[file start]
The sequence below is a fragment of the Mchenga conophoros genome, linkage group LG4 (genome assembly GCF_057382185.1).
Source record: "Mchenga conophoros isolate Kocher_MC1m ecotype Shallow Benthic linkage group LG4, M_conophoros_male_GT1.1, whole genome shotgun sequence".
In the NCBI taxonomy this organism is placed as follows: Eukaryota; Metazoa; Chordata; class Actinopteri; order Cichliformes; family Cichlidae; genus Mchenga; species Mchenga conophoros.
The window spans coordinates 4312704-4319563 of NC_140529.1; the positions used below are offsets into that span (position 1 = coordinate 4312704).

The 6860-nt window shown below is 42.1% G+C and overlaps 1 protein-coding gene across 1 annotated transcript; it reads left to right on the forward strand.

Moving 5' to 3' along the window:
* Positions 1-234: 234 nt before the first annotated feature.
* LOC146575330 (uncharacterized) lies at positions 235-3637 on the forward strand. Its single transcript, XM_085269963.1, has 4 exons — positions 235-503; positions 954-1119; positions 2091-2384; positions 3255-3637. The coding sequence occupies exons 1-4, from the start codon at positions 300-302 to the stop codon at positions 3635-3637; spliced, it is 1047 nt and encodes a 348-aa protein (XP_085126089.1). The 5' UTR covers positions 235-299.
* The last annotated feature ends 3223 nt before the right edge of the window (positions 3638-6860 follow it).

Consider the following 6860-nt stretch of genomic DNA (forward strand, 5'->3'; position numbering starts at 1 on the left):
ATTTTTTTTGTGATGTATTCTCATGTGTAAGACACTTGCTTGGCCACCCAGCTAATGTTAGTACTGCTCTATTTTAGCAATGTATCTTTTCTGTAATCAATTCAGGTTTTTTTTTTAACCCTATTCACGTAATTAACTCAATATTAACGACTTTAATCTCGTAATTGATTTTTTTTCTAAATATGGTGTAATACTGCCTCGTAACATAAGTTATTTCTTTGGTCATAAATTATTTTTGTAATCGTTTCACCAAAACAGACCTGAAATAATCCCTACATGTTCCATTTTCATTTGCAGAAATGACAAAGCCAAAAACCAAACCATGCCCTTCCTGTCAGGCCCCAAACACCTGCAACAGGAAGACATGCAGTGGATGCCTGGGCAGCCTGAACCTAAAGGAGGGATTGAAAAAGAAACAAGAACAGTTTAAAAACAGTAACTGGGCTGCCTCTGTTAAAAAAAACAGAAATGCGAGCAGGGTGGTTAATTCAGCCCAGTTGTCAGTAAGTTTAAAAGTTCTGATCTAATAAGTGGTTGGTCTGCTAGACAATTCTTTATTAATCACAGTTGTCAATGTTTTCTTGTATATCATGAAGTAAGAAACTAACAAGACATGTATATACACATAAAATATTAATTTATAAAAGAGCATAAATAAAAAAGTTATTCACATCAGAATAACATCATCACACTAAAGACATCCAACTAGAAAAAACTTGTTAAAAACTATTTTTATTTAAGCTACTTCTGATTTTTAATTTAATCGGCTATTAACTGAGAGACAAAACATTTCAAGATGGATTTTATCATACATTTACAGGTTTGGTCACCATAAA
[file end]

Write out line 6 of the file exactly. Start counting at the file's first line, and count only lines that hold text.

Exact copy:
Moving 5' to 3' along the window: